The right and left sides of the human heart operate with a common timing and pump the same amount of blood. Therefore, the right ventricle (RV) presents a function that is comparable to the left ventricle (LV) in terms of flow generation; nevertheless, the RV operates against a much lower arterial pressure (afterload) and requires a lower muscular strength. This study compares the fluid dynamics of the normal right and left ventricles to better understand the role of the RV streamlined geometry and provide some physics-based ground for the construction of clinical indicators for the right side. The analysis is performed by image-based direct numerical simulation, using the immersed boundary technique including the simplified models of tricuspid and mitral valves. Results demonstrated that the vortex formation process during early diastole is similar in the two ventricles, then the RV vorticity rapidly dissipates in the subvalvular region while the LV sustains a weak circulatory pattern at the center of the chamber. Afterwards, during the systolic contraction, the RV geometry allows an efficient transfer of mechanical work to the propelled blood; differently from the LV, this work is non-negligible in the global energetic balance. The varying behavior of the RV, from reservoir to conduct, during the different phases of the heartbeat is briefly discussed in conjunction to the development of possible dysfunctions.

Comparative Analysis of Right Ventricle Fluid Dynamics

Collia, Dario;Zovatto, Luigino;Pedrizzetti, Gianni
2021

Abstract

The right and left sides of the human heart operate with a common timing and pump the same amount of blood. Therefore, the right ventricle (RV) presents a function that is comparable to the left ventricle (LV) in terms of flow generation; nevertheless, the RV operates against a much lower arterial pressure (afterload) and requires a lower muscular strength. This study compares the fluid dynamics of the normal right and left ventricles to better understand the role of the RV streamlined geometry and provide some physics-based ground for the construction of clinical indicators for the right side. The analysis is performed by image-based direct numerical simulation, using the immersed boundary technique including the simplified models of tricuspid and mitral valves. Results demonstrated that the vortex formation process during early diastole is similar in the two ventricles, then the RV vorticity rapidly dissipates in the subvalvular region while the LV sustains a weak circulatory pattern at the center of the chamber. Afterwards, during the systolic contraction, the RV geometry allows an efficient transfer of mechanical work to the propelled blood; differently from the LV, this work is non-negligible in the global energetic balance. The varying behavior of the RV, from reservoir to conduct, during the different phases of the heartbeat is briefly discussed in conjunction to the development of possible dysfunctions.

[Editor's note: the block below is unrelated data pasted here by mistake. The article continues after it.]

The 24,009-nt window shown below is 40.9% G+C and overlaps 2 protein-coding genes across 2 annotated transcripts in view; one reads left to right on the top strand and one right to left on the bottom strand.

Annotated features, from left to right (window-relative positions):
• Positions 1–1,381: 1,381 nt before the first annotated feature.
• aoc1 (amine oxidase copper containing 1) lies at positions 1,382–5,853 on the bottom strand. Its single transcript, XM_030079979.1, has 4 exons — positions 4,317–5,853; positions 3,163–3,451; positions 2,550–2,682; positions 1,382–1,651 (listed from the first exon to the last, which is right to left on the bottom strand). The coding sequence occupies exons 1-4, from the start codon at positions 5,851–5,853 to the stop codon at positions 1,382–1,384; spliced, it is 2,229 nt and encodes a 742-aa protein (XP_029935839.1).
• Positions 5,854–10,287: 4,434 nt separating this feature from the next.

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FRONTIERS IN BIOENGINEERING AND BIOTECHNOLOGY
https://www.frontiersin.org/articles/10.3389/fbioe.2021.667408/full
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Utilizza questo identificativo per citare o creare un link a questo documento: http://hdl.handle.net/11368/2992985
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